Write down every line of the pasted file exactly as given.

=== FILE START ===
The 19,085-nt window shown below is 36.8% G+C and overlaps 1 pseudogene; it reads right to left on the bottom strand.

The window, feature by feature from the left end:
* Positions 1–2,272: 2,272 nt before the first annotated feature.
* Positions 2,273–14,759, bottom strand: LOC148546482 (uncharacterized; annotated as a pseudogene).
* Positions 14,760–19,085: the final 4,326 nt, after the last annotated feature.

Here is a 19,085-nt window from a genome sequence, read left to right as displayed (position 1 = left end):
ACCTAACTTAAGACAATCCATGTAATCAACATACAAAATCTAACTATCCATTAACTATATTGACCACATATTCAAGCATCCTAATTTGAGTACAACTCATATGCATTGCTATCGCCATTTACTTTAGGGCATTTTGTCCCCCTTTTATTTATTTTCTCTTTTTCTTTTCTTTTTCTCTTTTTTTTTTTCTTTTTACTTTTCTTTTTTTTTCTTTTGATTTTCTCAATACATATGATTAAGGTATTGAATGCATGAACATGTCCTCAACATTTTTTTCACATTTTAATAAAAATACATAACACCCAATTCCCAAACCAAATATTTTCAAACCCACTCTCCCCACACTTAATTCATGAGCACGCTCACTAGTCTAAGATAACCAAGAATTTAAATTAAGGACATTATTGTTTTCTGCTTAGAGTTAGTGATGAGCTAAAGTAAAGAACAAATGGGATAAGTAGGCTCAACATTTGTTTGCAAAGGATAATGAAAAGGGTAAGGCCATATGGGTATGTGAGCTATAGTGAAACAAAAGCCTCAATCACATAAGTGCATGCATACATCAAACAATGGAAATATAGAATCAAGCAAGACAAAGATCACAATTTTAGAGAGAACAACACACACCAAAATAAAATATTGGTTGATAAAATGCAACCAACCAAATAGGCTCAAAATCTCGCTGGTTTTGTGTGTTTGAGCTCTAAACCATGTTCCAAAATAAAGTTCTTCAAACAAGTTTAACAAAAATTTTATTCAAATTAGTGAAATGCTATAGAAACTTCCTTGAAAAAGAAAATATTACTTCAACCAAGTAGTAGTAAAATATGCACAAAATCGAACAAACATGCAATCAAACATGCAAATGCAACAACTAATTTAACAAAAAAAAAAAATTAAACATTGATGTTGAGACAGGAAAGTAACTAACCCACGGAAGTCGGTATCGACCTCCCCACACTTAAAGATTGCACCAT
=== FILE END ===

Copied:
The 19,085-nt window shown below is 36.8% G+C and overlaps 1 pseudogene; it reads right to left on the bottom strand.

The window, feature by feature from the left end:
* Positions 1–2,272: 2,272 nt before the first annotated feature.
* Positions 2,273–14,759, bottom strand: LOC148546482 (uncharacterized; annotated as a pseudogene).
* Positions 14,760–19,085: the final 4,326 nt, after the last annotated feature.

Here is a 19,085-nt window from a genome sequence, read left to right as displayed (position 1 = left end):
ACCTAACTTAAGACAATCCATGTAATCAACATACAAAATCTAACTATCCATTAACTATATTGACCACATATTCAAGCATCCTAATTTGAGTACAACTCATATGCATTGCTATCGCCATTTACTTTAGGGCATTTTGTCCCCCTTTTATTTATTTTCTCTTTTTCTTTTCTTTTTCTCTTTTTTTTTTTCTTTTTACTTTTCTTTTTTTTTCTTTTGATTTTCTCAATACATATGATTAAGGTATTGAATGCATGAACATGTCCTCAACATTTTTTTCACATTTTAATAAAAATACATAACACCCAATTCCCAAACCAAATATTTTCAAACCCACTCTCCCCACACTTAATTCATGAGCACGCTCACTAGTCTAAGATAACCAAGAATTTAAATTAAGGACATTATTGTTTTCTGCTTAGAGTTAGTGATGAGCTAAAGTAAAGAACAAATGGGATAAGTAGGCTCAACATTTGTTTGCAAAGGATAATGAAAAGGGTAAGGCCATATGGGTATGTGAGCTATAGTGAAACAAAAGCCTCAATCACATAAGTGCATGCATACATCAAACAATGGAAATATAGAATCAAGCAAGACAAAGATCACAATTTTAGAGAGAACAACACACACCAAAATAAAATATTGGTTGATAAAATGCAACCAACCAAATAGGCTCAAAATCTCGCTGGTTTTGTGTGTTTGAGCTCTAAACCATGTTCCAAAATAAAGTTCTTCAAACAAGTTTAACAAAAATTTTATTCAAATTAGTGAAATGCTATAGAAACTTCCTTGAAAAAGAAAATATTACTTCAACCAAGTAGTAGTAAAATATGCACAAAATCGAACAAACATGCAATCAAACATGCAAATGCAACAACTAATTTAACAAAAAAAAAAAATTAAACATTGATGTTGAGACAGGAAAGTAACTAACCCACGGAAGTCGGTATCGACCTCCCCACACTTAAAGATTGCACCAT